2 minutes to read Posted on Friday June 5, 2015

Updated on Friday July 13, 2018

Placing culture at the heart of Europe's Digital Single Market

main image

In recent weeks, there’s been a great deal of discussion about Europe’s Digital Single Market (DSM) - one of European Commission President Jean-Claude Juncker’s top three priorities for his five year term. On May 6th, the Commission set out 16 initiatives ‘to make it happen’, the first step in a roadmap working towards legislative change.

For the European Commission, there’s no time to waste. EU Digital Commissioner Günther Oettinger has stressed the need to act decisively so Europe can start to play catch up, particularly with the US, and fulfil its potential as “world leader in the digital economy”.

So where do we as a community with a strong digital focus fit in?

Our Network has long supported Europe’s Digital Agenda. And it’s clear that, as part of that agenda, digital cultural heritage has a distinct role to play in the future of a harmonised market.

The DSM Strategy is divided into three pillars; importantly the second, which aims to boost development of innovative networks and online services, and third, aimed at maximising growth potential of the digital economy, sit in fruitful dialogue with our own priorities.

As a Network we have been spreading the message for some time now that access to cultural content drives innovation, nurtures cultural diversity and enriches learning. Importantly, by offering a shared resource available across borders to the citizens and businesses that need it, we make sure that these benefits are not limited to a single region or nation - which is fundamental to the vision the Digital Single Market Strategy sets out.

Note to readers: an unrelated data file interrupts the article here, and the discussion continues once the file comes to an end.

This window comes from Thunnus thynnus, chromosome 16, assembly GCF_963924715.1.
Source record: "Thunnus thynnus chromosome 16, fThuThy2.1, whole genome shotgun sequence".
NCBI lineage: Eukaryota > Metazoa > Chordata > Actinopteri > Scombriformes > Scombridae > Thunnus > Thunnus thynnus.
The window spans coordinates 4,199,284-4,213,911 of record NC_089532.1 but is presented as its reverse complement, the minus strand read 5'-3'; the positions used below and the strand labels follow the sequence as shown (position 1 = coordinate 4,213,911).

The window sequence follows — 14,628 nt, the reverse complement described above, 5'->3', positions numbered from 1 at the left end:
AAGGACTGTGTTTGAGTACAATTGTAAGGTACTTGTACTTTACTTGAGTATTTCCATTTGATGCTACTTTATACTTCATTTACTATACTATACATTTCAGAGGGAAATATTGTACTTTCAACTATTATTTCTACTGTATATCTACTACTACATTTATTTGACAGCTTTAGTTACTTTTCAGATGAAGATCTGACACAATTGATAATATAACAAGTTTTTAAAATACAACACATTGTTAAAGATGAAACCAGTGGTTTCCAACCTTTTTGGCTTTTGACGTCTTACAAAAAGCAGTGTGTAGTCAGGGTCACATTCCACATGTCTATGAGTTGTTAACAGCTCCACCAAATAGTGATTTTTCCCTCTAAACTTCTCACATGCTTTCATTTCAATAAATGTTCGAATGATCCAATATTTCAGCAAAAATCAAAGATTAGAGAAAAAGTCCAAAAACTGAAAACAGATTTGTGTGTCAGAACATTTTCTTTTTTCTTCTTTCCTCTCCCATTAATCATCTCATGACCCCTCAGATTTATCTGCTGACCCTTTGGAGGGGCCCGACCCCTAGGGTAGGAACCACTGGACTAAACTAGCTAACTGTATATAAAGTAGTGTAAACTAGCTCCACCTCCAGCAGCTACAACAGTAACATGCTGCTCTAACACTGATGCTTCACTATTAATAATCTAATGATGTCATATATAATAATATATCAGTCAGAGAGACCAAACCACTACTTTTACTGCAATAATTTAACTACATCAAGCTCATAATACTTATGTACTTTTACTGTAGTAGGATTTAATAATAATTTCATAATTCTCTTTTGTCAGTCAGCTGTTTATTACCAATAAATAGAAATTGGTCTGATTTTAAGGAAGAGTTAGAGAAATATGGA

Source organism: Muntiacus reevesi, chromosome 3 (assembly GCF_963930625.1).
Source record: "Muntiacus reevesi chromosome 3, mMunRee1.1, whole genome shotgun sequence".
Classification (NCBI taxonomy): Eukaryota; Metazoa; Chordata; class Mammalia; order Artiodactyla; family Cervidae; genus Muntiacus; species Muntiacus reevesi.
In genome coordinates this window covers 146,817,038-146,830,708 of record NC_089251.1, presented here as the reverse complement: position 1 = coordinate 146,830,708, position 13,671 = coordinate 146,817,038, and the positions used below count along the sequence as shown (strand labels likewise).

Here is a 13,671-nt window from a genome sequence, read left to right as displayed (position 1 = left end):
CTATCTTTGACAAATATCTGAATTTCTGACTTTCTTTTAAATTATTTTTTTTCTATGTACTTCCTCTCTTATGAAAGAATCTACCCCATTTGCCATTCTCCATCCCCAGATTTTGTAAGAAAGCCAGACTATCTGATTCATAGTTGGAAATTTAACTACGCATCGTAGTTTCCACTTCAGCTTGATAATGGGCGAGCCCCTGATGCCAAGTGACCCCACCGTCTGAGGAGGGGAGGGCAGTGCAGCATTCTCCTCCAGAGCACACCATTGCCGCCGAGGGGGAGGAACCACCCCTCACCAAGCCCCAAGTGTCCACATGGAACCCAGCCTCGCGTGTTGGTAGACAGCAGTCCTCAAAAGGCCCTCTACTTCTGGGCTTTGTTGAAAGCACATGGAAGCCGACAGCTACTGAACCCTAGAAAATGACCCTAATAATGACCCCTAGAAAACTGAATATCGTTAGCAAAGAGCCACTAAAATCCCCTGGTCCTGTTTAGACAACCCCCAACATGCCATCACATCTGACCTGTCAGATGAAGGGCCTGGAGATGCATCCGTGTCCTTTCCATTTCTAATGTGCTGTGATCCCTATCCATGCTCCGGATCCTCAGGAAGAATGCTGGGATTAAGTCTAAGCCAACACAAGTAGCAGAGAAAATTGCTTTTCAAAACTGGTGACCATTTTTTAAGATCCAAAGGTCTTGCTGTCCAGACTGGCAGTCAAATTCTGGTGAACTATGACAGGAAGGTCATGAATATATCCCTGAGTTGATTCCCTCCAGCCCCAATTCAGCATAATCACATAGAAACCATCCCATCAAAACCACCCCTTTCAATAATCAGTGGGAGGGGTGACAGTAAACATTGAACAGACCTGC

We know that our shared culture resonates across borders and we have worked hard to ensure that we make cultural content available to all by creating Europe-wide standards and promoting interoperability. In fact, Europeana is a global leader in the field and the Europeana Data Model has been adopted by institutions in the US and South Korea among other countries.

Culture can bridge divisions between sectors too. The work that we perform together offers wide-ranging benefits to key sectors; it can boost tourism - Europeana’s content reaches travellers through apps like Google’s Field Trip - strengthen research and enhance education (just read the recommendations Europeana has published for each if you want to know how!).

Through Europeana Labs and my work with Europeana Creative, I have seen just how much potential there is for us to act as an all-important bridge between heritage institutions and Europe’s creative industries, giving them the tools and content they need to create services and apps. Exciting pilot projects like VanGoYourself and Historiana are just two innovative examples of this, showing the kinds of things that can be done when our collections are combined with the imagination of creative entrepreneurs.

Making our value known

The Commission’s Digital Agenda has talked about creating ‘digital highways’, and it’s a useful way to think about what we, as a Network and community, all do and the contribution that we already make to the Digital Single Market. By working together on issues such as cross-border interoperability, multilingualism and towards a cloud-based infrastructure to share data, as highlighted in Strategy 2020, we are building these important highways through Europe’s heritage, opening them up to everyone today, and ensuring they endure for generations to come.

Harnessing this economic and social potential of culture is where we must continue to make our voices heard. It’s vital that we keep on working together to provide good quality, standardised data available in all EU languages. It is also essential that the EU copyright rules applying to cultural heritage institutions provide them more room to make their collections available online.

It is just as important that we continue to make policymakers and politicians aware of our valuable contribution to the Digital Single Market and to the broader Digital Agenda. The current conversations at EU level throw up as many issues as they answer. We need to make sure we are part of that conversation, highlighting our sector’s vision of high quality cultural content available to all and the solutions we are driving to make that possible.